The aphorism is that bad cases make bad law. In this particular case, an attorney, now disbarred, has been holding on to case files, demanding payment. So far, not so bad. However, today, sheriffs were ordered in to look for the files, after contempt findings.
"A half-dozen sheriff’s deputies raided a disbarred attorney’s office last week in search of the 43 boxes of files he has refused to hand over to the law firm that has taken over his biggest case, a wrongful-death action filed by a Bronx woman on behalf of her husband, a ship-rigger who plummeted to his death at the Brooklyn Navy Yards.
For all practical purposes, the deputies came out of Kenneth Heller’s office empty-handed.
"None of the records we’ve been seeking [were] there," said Michael S. Feldman, a partner at Jacoby & Meyers, who, with Terry D. Horner, now represents the plaintiff, "No trial notes, no photographs, no witness statements, no pleadings. The only thing that was there was the record . . . generated as a result of my efforts to obtain the file."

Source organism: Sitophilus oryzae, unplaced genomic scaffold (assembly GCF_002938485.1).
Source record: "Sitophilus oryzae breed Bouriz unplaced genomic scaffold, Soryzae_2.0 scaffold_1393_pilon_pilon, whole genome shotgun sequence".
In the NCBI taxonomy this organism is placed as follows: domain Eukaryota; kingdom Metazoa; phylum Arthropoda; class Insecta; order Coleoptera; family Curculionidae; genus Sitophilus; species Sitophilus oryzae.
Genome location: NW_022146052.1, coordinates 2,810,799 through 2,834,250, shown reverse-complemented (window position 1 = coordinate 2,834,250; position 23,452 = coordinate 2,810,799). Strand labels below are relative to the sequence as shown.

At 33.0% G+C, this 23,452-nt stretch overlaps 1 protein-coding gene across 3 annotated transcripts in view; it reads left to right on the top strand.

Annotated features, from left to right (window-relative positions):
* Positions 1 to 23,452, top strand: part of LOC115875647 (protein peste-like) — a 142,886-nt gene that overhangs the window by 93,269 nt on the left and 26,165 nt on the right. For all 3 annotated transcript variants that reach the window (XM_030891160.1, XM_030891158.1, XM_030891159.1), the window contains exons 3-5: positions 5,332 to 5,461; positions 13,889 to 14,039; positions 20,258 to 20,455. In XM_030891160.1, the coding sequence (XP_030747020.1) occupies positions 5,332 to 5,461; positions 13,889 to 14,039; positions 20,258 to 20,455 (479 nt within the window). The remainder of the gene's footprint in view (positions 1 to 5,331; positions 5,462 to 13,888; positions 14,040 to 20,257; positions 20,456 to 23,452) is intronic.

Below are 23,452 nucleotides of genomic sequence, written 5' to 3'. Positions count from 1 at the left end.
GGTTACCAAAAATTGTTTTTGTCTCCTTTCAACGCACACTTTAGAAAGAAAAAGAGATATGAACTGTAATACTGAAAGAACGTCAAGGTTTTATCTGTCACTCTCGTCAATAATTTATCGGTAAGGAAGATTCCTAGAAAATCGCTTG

The dispute over the case files began in the summer of 2004. Having first lost her multimillion award and then her attorney in just over a month, Ms. Emanuel, a Bronx mother of two who had recently filed for bankruptcy, turned to Jacoby & Meyers to take over her late husband’s wrongful-death claim.
The firm has spent the last two-and-a-half years trying to recover her files.
In various court papers, Mr. Heller has demanded from $2 million to more than $12 million in fees, as well as $300,000 to $400,000 in unitemized disbursements, before turning over the documents "